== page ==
- User Guide
- Running FSL-VBM - Overview
Running FSL-VBM - In detail
- A - Prepare your data for the FSL-VBM study
- B - Extracting brain information: fslvbm_1_bet
- C - Creating the template: fslvbm_2_template
- D - Processing the native GM images: fslvbm_3_proc
- E - Obtaining and displaying your FSL-VBM results
- What's new in this version
Running FSL-VBM - Overview
Running FSL-VBM involves a few simple steps:
- prepare your T1-weighted images in the right format
fslvbm_1_bet - carry out brain extraction on all T1 images
fslvbm_2_template - create the study-specific symmetric grey matter template
fslvbm_3_proc - register all the grey matter images to the template, modulate and smooth them with different kernel sizes and finally runs an initial GLM analysis for qualitative evaluation
randomise - carry out voxelwise GLM analysis using permutation testing
Running FSL-VBM - In detail
A - Prepare your data for the FSL-VBM study
a) Place all your T1-weighted data in your FSL-VBM directory. For instance:
Then copy into your FSL-VBM directory all of your subjects' T1 images, giving each subject's T1 image a different name, preferably with each prefix corresponding to each of your group, for example:
b) If you have more than one group and the number of subjects in each is not the same, choose (at random) among the biggest group(s) the images that you will use to create the study-specific template, with the same number as of the smallest group (in order to create an unbiased template - see below for further explanation). Once you've chosen which T1 images to keep to build the template, put all the selected names of exams in a file called template_list in your FSL-VBM directory.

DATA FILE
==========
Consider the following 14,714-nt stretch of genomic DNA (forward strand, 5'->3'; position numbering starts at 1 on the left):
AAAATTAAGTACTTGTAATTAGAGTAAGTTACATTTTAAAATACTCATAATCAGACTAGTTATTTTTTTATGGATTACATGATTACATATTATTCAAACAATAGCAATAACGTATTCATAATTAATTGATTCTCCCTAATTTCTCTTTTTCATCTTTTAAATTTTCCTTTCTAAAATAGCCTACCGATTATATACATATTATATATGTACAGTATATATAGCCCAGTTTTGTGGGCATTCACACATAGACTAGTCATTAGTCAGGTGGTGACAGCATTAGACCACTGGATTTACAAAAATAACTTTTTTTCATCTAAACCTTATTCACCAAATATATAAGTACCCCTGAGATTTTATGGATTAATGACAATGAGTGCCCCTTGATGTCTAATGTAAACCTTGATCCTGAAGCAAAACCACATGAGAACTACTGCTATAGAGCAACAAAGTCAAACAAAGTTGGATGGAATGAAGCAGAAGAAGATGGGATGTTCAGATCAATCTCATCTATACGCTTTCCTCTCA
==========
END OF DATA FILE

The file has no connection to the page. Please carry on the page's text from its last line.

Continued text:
All your different populations included in this study MUST be represented in the template construction.
For instance, as we have only 5 controls for 7 patients, we have to select 5 patients out of the 7:
for g in CON_2304.nii.gz CON_2878.nii.gz CON_3456.nii.gz CON_4133.nii.gz CON_4690.nii.gz PAT_2042.nii.gz \
PAT_2632.nii.gz PAT_3193.nii.gz PAT_4134.nii.gz PAT_6659.nii.gz; do
echo $g >> template_list
c) At this point you should have a quick look at all your data to check that all subjects' structural images are what you expected:
slicesdir `imglob *`
The imglob command lists all of your input images. The slicesdir command takes the list of images and creates a simple web-page containing snapshots for each of the images. Once it has finished running it tells you the name of the web page to open in your web browser, to view the snapshots. Have a careful look.
d) It's a good idea to consider your cross-subject statistical model before you run the FSL-VBM analysis. So you should at this point create your design.mat and design.con in your FSL-VBM directory; see the randomise manual.
WARNING!!! The order of the rows in your design.mat model MUST match the order of your images when doing an 'imglob *' command in your FSL-VBM directory.
B - Extracting brain information: fslvbm_1_bet
The first FSL-VBM script moves all your input images into a new struc subdirectory (and adding "_struc" to the end of each filename). It then runs brain extraction on the images. You can either use the -b option to get default BET behaviour, or use the -N option if your images include a lot of neck (which most of the time confounds the BET preprocessing).
To run this first script, just type:
in your FSL-VBM directory.